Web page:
Gastro the Amazing then proceeded to entertain me with card tricks, one after the other in quick succession, followed by animal balloon tricks, and then a disappearing bird act. All the while, he talked non-stop. He was crudely professional, and it was apparent that, not only did he love doing these magic tricks, but he was pretty good at them. Not great, but pretty good. The tricks themselves were – I have to say – impossible to perform. Yet he performed them, almost flawlessly. So for example, he shuffled ten decks of cards in his hands all at once, tossing groups into the air, which would fall to the floor, face up and in the order he predicted. Like all Queens – forty of them. The bird tricks were also far beyond what I understood reality to allow.
    I tried to butt in several times but his banter was incessant. Finally, after about a half an hour I stood up and – gently lowering two kiwi chicks to the floor (they had been perched on my shoulders) – I interrupted.
    “Stop already!” I raised my voice a little. “Why are you doing this? Why am I here? And… and… and where am I?”
    He seemed surprised at my questions. “Why? Well, to prove to you that magic exists, of course.”
    “Yeah, well these are magic tricks. Pretty good ones, I’ll admit, but to be honest, if I was going to be convinced by anything, wouldn’t you think that being faxed would trump card tricks. I mean… that was awesome?”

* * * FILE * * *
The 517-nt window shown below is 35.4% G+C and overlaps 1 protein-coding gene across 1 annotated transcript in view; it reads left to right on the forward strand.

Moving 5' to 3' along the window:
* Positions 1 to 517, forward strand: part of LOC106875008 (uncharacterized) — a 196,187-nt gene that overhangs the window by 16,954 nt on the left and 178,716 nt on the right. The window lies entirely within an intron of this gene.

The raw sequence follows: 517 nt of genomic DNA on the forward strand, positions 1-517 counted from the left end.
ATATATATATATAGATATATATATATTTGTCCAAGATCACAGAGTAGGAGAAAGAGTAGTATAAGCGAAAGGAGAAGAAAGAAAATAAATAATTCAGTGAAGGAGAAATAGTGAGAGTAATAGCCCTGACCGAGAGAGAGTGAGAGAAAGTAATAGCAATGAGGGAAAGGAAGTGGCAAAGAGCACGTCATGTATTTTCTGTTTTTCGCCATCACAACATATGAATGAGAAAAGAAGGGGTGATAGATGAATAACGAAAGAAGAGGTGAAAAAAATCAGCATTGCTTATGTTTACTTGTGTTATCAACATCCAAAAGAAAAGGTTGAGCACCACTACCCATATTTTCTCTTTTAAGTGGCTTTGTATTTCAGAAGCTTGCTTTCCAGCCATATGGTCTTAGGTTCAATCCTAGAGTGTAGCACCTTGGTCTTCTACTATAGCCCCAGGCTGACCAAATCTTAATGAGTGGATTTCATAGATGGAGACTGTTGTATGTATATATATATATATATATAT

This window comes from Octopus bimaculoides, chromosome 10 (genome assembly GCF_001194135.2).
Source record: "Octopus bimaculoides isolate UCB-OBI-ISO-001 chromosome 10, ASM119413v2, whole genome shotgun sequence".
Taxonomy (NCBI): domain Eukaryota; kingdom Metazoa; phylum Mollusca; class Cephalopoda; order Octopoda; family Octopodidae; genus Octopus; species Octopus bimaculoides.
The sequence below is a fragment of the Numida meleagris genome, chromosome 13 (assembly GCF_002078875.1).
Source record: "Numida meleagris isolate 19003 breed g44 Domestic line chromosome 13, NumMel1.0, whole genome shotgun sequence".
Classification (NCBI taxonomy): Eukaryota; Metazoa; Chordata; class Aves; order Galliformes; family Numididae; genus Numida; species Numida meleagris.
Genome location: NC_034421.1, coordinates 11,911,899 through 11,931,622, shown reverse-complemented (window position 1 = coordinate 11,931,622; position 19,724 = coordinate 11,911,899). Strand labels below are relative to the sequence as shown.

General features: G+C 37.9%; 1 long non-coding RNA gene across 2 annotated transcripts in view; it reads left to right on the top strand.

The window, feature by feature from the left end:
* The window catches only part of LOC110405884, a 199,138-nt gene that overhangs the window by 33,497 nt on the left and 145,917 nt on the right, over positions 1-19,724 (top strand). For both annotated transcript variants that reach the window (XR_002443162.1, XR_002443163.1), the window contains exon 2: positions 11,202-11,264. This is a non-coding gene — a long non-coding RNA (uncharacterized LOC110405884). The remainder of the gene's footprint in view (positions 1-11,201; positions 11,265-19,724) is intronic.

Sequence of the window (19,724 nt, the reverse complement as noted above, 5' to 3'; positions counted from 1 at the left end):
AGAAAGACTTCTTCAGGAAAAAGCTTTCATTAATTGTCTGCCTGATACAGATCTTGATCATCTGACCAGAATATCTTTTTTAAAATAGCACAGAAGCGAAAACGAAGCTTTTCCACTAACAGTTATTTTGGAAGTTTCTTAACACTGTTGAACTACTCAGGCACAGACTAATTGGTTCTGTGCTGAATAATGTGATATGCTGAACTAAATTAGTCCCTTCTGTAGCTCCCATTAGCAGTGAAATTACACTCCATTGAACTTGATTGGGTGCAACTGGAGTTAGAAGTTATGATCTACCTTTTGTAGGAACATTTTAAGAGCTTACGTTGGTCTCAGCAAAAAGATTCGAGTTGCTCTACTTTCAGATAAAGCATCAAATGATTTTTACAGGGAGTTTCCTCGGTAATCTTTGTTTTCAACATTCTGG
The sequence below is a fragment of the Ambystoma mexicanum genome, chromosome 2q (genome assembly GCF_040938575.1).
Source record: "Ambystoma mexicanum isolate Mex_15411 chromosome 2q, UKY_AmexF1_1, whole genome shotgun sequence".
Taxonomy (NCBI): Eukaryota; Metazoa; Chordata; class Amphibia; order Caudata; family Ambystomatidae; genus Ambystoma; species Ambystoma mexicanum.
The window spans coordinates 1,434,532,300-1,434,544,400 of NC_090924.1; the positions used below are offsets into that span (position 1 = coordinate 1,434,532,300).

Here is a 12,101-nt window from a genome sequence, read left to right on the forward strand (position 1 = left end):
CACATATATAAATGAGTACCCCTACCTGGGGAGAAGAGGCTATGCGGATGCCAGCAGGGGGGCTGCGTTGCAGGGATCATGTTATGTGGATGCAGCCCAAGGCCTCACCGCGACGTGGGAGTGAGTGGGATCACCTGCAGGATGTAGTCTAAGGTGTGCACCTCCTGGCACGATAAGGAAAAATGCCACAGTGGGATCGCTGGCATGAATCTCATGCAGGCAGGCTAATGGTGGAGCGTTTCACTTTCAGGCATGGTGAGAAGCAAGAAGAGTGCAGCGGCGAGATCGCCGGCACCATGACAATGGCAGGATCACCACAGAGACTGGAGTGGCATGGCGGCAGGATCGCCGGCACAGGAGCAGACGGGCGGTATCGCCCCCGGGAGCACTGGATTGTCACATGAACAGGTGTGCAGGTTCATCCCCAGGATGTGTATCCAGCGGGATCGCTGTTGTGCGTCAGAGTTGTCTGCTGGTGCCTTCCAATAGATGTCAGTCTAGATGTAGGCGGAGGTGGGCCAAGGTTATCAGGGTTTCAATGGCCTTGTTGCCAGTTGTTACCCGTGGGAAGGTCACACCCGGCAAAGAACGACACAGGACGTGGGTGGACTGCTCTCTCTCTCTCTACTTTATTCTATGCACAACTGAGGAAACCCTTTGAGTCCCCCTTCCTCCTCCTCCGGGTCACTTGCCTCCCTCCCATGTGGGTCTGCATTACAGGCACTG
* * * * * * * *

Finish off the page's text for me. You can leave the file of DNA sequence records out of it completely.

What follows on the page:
He tilted his head to one side. “Really? The fax? You weren’t impressed by what I was doing? This is REAL magic. Not sleight of hand, no. Real honest-to-God magic.”
    I was afraid I hurt his feelings. “No. It was good. It was great. I was impressed. Really I was, but these were magic tricks and— hey, how did you get involved with Omar anyway?” I felt like I needed to change the subject, and this was something I wondered about since I got here… wherever here was.
    This time he sat down on a chair that appeared behind him.

    “THE TEN CENT VERSION,” he said. “As simple as this: Omar came into my possession thirty-seven years ago (not important how), along with the three wishes. Unlike you, apparently, I found plausibility in most everything he presented. But to be honest, I was ill prepared for making three choices that could very well change all that was real to me. Now perhaps you’re thinking how could an educated man such as myself, lend credence to a scenario so steeped in mysticism, legend, and fancy. Genies! Hah! Hocus Pocus, smoke and mirrors, and scammers. Hah, hah, hah.